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Bedroom

Part 58: Creating a cohesive design language between bedroom & bathroom

730 565 Hamish Kilburn

GTHD

A GUIDE TO HOTEL DESIGN PT 58:
CREATING A COHESIVE DESIGN LANGUAGE BETWEEN BEDROOM & BATHROOM

With wellness and wellbeing creeping up on the agenda in modern hotels, more emphasis is being put on bathroom design to ensure these areas, within the context of the overall hotel experience, become more than practical spaces. When designing the bathroom, designers should consider creating a cohesive design narrative that compliments other areas of the hotel, especially the bedroom. Nick Brown, Leader, Hospitality UK, LIXIL EMENA, who is responsible for overseeing hospitality projects for the GROHE brand in the UK, writes…

In recent years, the bathroom has shifted from a purely functional space designed for hygiene and cleanliness to one that now also embodies wellness and relaxation. Much like the bedroom provides a sanctuary for sleep, rest and recuperation, the bathroom now also has a similar role to play in providing the space for us to take care of not only our personal needs on a physical level but on an emotional level too.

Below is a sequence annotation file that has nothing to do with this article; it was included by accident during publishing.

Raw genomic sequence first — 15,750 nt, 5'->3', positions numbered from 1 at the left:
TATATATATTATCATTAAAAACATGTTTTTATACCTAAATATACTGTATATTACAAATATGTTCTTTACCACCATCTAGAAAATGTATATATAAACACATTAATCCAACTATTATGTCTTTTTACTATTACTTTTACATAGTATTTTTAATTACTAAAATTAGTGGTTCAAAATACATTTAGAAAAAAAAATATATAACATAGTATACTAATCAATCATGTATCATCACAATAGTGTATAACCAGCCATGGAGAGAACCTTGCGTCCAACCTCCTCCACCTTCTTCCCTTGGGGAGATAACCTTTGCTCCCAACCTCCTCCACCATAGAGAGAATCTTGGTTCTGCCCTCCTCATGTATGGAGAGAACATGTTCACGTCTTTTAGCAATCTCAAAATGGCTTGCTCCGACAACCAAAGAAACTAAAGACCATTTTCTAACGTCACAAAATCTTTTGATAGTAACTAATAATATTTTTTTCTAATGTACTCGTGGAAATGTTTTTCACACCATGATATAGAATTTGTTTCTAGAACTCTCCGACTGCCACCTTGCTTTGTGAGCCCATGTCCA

Therefore, as the purpose of the bathroom has shifted towards more of a living space, there has been an increasing synergy between bedroom and bathroom design. The harsh boundaries that once separated individual spaces have now been broken down and we are seeing the merging of bedroom and bathroom coming into one shared space more and more.

Other factors such as urbanisation have played into this shift also. The increasing demand for more housing and living spaces in busy urban areas has created the need for micro-living environments that use clever innovations and solutions to optimise on available space. This trend is not only being seen in the residential market but in hotels too, particularly those in busy city centres where space is also at a premium.

Similarly, space is often at a premium for hotels in urban areas and particularly those in busy city centres. Designers and suppliers are recognising this need for a more cohesive language between bedroom and bathroom and not only adapting the layout of these spaces but also reconsidering product designs, shapes and colour finishes too. Meanwhile, designers also face the challenge of creating a layer of privacy and the option for the guest to shut off and create a divide if they wish to and typically look to more streamlined, discreet or integrated solutions to provide the best of both worlds.

As designers begin to open up these spaces and physically bring the bathtub or basin into the bedroom, manufacturers are also re-imagining product forms and providing design options that align with the softer aesthetics of a bedroom.